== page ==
I heard somewhere (I don't remember the details) that the Septuagint ceased to be read in the Jewish community. Why?
To use for what?– DanielSep 21, 2015 at 19:36
@Daniel to read from it– milSep 21, 2015 at 19:42
1So you're suggesting that Rabbi Akiva ruled that it is forbidden to read the Septuagint?– DanielSep 21, 2015 at 19:43
That's what I remember reading few years ago. Again I need clarification since I might misunderstood what I wrote, this is why I am asking this question in the first place.– milSep 21, 2015 at 19:47
1@DoubleAA I edited the question now because I am not in the mood to exchange such talk :)– milSep 21, 2015 at 20:35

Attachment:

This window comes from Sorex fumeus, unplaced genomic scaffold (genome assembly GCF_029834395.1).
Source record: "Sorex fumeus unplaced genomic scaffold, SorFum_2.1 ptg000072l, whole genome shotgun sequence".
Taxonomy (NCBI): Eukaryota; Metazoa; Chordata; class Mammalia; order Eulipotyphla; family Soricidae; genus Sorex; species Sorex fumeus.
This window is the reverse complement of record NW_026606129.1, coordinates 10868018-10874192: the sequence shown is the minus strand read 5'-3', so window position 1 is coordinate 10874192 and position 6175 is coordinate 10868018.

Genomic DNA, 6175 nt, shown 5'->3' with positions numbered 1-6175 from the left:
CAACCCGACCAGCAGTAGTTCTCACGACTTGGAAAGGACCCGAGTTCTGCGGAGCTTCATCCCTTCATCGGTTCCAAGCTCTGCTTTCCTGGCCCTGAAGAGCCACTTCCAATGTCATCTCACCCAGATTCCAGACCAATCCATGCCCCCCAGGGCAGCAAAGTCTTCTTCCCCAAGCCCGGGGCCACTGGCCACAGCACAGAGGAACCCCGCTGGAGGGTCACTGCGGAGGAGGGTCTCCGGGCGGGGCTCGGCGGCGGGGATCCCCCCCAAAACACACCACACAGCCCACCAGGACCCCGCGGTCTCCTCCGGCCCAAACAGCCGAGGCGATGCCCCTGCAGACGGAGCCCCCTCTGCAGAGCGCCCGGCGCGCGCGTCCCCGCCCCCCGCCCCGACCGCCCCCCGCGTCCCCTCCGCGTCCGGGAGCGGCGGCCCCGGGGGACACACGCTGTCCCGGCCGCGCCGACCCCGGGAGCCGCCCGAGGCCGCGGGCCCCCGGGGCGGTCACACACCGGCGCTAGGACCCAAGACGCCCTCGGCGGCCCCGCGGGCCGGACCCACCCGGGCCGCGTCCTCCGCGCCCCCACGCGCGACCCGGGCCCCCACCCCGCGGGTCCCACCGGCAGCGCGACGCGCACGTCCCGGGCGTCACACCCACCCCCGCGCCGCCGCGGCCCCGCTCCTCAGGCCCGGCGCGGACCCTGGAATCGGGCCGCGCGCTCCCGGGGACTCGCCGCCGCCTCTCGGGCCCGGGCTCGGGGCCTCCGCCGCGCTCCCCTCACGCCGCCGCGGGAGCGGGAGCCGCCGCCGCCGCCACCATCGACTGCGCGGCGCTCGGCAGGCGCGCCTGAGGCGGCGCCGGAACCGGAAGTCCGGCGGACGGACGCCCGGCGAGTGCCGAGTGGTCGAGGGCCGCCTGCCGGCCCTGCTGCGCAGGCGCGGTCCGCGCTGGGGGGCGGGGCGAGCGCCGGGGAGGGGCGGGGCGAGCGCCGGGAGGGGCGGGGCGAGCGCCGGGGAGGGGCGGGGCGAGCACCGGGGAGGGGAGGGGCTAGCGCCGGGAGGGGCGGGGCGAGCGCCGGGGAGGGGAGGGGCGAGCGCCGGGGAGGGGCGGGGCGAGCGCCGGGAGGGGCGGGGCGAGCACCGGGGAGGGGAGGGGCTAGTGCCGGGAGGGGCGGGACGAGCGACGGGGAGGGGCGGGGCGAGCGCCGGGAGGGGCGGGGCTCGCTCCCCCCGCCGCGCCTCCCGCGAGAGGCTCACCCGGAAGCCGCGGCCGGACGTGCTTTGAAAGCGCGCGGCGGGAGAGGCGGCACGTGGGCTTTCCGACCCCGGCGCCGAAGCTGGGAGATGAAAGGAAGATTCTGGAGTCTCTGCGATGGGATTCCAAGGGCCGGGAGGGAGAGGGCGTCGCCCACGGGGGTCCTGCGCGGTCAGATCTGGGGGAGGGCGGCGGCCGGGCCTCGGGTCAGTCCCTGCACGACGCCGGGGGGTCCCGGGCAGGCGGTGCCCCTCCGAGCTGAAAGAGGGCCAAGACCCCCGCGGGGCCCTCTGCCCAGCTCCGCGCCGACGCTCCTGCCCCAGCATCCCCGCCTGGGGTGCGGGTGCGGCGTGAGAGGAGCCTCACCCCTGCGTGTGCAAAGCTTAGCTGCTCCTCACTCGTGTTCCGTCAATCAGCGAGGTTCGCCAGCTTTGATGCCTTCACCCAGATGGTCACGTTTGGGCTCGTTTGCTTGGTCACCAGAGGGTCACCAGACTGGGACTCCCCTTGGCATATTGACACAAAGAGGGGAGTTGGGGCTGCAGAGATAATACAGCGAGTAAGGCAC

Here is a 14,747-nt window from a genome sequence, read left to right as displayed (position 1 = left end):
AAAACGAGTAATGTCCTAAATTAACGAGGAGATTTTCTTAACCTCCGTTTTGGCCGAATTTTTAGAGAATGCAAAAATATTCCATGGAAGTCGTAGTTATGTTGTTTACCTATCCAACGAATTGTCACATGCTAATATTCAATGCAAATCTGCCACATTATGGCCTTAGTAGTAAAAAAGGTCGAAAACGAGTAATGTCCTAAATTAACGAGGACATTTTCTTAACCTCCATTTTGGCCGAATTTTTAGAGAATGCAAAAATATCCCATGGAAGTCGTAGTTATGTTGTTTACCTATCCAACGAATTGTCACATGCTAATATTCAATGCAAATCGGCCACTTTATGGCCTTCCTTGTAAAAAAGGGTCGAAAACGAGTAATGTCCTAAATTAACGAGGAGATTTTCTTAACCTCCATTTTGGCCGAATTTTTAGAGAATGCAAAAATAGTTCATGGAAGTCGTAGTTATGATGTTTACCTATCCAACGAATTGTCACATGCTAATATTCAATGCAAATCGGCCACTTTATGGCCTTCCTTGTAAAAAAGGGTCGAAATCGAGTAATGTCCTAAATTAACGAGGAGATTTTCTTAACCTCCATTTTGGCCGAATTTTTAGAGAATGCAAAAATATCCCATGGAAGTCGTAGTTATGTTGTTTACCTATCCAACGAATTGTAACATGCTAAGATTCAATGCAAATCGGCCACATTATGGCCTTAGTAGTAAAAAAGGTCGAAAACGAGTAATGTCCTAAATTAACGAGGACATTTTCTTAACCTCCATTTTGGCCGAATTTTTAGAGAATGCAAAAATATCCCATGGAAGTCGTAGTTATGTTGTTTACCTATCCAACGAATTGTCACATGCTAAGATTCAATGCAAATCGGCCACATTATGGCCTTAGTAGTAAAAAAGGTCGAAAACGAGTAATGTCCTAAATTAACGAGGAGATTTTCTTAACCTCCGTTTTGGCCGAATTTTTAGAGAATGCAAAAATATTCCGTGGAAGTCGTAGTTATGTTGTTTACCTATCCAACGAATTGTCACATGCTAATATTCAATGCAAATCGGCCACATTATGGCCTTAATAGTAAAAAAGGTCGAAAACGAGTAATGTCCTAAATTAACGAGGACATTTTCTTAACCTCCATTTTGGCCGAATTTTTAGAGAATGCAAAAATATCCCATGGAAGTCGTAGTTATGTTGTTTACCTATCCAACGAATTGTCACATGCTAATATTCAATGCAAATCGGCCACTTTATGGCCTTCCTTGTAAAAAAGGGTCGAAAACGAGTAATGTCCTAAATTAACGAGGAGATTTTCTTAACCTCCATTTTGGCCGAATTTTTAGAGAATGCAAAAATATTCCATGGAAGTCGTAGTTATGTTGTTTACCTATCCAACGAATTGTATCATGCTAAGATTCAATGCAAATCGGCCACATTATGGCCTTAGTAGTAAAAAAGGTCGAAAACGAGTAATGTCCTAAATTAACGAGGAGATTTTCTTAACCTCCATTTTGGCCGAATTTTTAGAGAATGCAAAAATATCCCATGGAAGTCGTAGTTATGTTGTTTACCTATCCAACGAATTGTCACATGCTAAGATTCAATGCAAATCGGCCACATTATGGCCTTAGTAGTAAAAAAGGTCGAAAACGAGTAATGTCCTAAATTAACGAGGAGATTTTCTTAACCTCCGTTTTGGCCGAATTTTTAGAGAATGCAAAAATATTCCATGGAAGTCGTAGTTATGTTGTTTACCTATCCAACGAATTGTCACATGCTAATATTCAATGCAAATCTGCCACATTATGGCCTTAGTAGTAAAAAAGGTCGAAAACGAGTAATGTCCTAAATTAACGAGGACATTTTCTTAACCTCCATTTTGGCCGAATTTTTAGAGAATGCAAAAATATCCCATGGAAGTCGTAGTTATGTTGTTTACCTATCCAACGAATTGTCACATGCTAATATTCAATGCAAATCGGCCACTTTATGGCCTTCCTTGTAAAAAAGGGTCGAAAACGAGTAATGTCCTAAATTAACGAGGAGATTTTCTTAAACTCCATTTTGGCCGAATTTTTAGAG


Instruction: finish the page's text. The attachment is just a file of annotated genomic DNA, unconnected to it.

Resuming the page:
The specific type of Greek was not known to Jews anymore, and the text became corrupted. Originally, it was felt that the Koine translation of the Torah, and specifically only the Torah, was good enough. The Greek words had specific connotations and the translation was good enough for the majority of people to get all the different layers of understanding out of the text. Koine Greek eventually became unknown with the nuance required, the text became corrupted away from the original text of the 70 elders as the Greek text didn't get the same care as the Hebrew. So, Greek just degraded away to the point where it was ruled that it cannot be used anymore.
Tefillin and mezuzot may be written only in Assyrian script. Permission was granted to write Torah scrolls in Greek as well. That Greek language has, however, been forgotten from the world. It has been confused and has sunk into oblivion. Therefore, at present, all three sacred articles may be written using Assyrian script alone.
Rambam, Hilkhoth ST"M 1:19